However, the invitations should be viewed as a “symbolic recognition of allies first” rather than an endorsement of regional strongmen over emerging democracies like Myanmar, Marston said.
Much of Trump’s early Asia attention has been focused on North Korea. His calls to Duterte, Prayuth and Lee asked primarily for their cooperation in isolating and cutting trade with Pyongyang. A stronger US commitment to Southeast Asia may have to wait until the Asia Pacific Economic Cooperation (Apec) and Asean summits in November, which Trump has pledged to attend, experts say.
China, meanwhile, has cemented strong ties with Myanmar’s new leadership. While Suu Kyi’s first official international visit was to Laos, then serving as Asean’s rotational chair, she visited China with President Htin Kyaw in August 2016. At the Belt and Road Forum this month, she signed five memoranda of understanding with President Xi Jinping, including one for a yet-to-be defined border trading zone.
Within six months of taking office, and on the eve of Suu Kyi’s first China trip, President Htin Kyaw announced a commission to evaluate hydropower development projects, including the Myitsone Dam.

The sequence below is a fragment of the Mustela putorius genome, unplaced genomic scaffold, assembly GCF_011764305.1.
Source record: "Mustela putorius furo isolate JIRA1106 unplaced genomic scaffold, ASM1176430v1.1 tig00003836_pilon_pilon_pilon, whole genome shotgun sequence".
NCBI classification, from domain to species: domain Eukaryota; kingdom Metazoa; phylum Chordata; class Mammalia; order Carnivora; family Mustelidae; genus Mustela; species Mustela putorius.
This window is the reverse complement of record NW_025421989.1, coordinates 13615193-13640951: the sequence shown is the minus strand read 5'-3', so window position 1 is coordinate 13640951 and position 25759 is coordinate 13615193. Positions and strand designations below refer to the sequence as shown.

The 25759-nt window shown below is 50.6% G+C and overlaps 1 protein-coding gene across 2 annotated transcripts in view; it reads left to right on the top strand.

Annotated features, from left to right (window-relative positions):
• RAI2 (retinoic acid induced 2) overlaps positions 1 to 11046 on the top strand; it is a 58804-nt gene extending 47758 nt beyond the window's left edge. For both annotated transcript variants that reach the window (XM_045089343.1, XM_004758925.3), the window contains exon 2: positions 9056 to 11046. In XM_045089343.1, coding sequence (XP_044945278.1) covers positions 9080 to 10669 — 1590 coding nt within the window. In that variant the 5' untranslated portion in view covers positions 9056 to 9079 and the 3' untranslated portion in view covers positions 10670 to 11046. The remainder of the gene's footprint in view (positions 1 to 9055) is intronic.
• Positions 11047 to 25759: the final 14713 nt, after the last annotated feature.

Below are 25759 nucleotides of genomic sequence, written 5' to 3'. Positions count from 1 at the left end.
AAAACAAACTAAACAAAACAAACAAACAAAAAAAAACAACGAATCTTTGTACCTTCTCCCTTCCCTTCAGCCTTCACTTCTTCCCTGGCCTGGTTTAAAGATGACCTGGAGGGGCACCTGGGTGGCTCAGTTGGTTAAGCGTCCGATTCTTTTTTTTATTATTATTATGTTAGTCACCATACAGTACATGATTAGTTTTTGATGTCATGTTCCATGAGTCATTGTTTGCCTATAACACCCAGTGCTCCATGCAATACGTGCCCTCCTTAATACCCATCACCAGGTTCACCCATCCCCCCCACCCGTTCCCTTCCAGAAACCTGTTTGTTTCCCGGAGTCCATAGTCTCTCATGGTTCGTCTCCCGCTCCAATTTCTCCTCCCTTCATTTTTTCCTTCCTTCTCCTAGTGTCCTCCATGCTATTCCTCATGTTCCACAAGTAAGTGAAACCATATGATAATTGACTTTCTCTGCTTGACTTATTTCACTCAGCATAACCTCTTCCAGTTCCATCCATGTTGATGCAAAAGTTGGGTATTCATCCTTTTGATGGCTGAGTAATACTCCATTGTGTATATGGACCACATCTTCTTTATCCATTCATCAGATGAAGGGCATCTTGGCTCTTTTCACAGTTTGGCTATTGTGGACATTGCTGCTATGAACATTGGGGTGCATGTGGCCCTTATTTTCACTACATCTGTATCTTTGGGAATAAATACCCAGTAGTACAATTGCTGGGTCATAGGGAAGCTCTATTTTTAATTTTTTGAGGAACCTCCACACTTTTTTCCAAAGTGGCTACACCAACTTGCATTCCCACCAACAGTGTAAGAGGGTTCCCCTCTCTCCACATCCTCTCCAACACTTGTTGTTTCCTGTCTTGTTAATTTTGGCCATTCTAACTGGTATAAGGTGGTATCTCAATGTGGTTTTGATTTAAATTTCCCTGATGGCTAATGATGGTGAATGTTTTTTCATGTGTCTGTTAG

The commission’s November 2016 report, which was not publicly released, is understood to have strongly advised against restarting the stalled US$3.6 billion project. But the deadline for a final report has yet to be announced, and Myanmar officials took a non-committal “wait and see” approach during Htin Kyaw’s April visit to Beijing.
China is making diplomatic investments, as well. Beijing donated US$3 million to Myanmar’s peace process in 2016, though questions have emerged about Beijing’s influence over certain armed groups, namely the United Wa State Army, situated near the China border that remain strongly opposed to the terms of a government national ceasefire agreement.